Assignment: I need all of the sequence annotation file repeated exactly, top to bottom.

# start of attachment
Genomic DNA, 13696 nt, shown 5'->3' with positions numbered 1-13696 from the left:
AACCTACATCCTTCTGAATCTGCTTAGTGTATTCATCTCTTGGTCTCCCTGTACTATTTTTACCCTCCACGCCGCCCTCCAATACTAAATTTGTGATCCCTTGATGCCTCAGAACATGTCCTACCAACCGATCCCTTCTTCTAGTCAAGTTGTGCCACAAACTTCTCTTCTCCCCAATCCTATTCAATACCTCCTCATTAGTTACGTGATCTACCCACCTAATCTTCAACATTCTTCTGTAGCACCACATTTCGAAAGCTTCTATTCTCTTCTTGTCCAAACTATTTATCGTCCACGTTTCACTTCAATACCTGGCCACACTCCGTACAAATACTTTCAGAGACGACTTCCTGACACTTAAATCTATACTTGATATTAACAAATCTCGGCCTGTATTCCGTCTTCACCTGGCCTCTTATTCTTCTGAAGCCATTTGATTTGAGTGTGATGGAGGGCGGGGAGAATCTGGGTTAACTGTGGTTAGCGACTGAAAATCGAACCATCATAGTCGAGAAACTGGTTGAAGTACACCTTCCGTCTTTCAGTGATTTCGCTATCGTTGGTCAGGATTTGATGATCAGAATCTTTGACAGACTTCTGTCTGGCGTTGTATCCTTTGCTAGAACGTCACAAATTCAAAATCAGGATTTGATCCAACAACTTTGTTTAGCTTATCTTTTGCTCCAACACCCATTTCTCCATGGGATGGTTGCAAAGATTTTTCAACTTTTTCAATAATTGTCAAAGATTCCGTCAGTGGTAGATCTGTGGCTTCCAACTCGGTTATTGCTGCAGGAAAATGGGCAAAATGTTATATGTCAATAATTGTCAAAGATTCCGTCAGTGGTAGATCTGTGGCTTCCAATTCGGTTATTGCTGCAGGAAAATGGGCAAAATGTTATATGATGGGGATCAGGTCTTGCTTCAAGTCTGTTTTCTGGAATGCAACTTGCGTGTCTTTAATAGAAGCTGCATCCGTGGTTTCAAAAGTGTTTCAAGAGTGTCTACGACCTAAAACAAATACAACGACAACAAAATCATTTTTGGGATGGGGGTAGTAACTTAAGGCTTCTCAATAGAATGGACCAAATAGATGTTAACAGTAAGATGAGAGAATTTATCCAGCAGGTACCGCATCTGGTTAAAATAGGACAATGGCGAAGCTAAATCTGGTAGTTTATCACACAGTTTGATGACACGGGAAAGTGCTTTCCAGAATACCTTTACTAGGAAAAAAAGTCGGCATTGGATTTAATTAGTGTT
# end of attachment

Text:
Genomic DNA, 13696 nt, shown 5'->3' with positions numbered 1-13696 from the left:
AACCTACATCCTTCTGAATCTGCTTAGTGTATTCATCTCTTGGTCTCCCTGTACTATTTTTACCCTCCACGCCGCCCTCCAATACTAAATTTGTGATCCCTTGATGCCTCAGAACATGTCCTACCAACCGATCCCTTCTTCTAGTCAAGTTGTGCCACAAACTTCTCTTCTCCCCAATCCTATTCAATACCTCCTCATTAGTTACGTGATCTACCCACCTAATCTTCAACATTCTTCTGTAGCACCACATTTCGAAAGCTTCTATTCTCTTCTTGTCCAAACTATTTATCGTCCACGTTTCACTTCAATACCTGGCCACACTCCGTACAAATACTTTCAGAGACGACTTCCTGACACTTAAATCTATACTTGATATTAACAAATCTCGGCCTGTATTCCGTCTTCACCTGGCCTCTTATTCTTCTGAAGCCATTTGATTTGAGTGTGATGGAGGGCGGGGAGAATCTGGGTTAACTGTGGTTAGCGACTGAAAATCGAACCATCATAGTCGAGAAACTGGTTGAAGTACACCTTCCGTCTTTCAGTGATTTCGCTATCGTTGGTCAGGATTTGATGATCAGAATCTTTGACAGACTTCTGTCTGGCGTTGTATCCTTTGCTAGAACGTCACAAATTCAAAATCAGGATTTGATCCAACAACTTTGTTTAGCTTATCTTTTGCTCCAACACCCATTTCTCCATGGGATGGTTGCAAAGATTTTTCAACTTTTTCAATAATTGTCAAAGATTCCGTCAGTGGTAGATCTGTGGCTTCCAACTCGGTTATTGCTGCAGGAAAATGGGCAAAATGTTATATGTCAATAATTGTCAAAGATTCCGTCAGTGGTAGATCTGTGGCTTCCAATTCGGTTATTGCTGCAGGAAAATGGGCAAAATGTTATATGATGGGGATCAGGTCTTGCTTCAAGTCTGTTTTCTGGAATGCAACTTGCGTGTCTTTAATAGAAGCTGCATCCGTGGTTTCAAAAGTGTTTCAAGAGTGTCTACGACCTAAAACAAATACAACGACAACAAAATCATTTTTGGGATGGGGGTAGTAACTTAAGGCTTCTCAATAGAATGGACCAAATAGATGTTAACAGTAAGATGAGAGAATTTATCCAGCAGGTACCGCATCTGGTTAAAATAGGACAATGGCGAAGCTAAATCTGGTAGTTTATCACACAGTTTGATGACACGGGAAAGTGCTTTCCAGAATACCTTTACTAGGAAAAAAAGTCGGCATTGGATTTAATTAGTGTT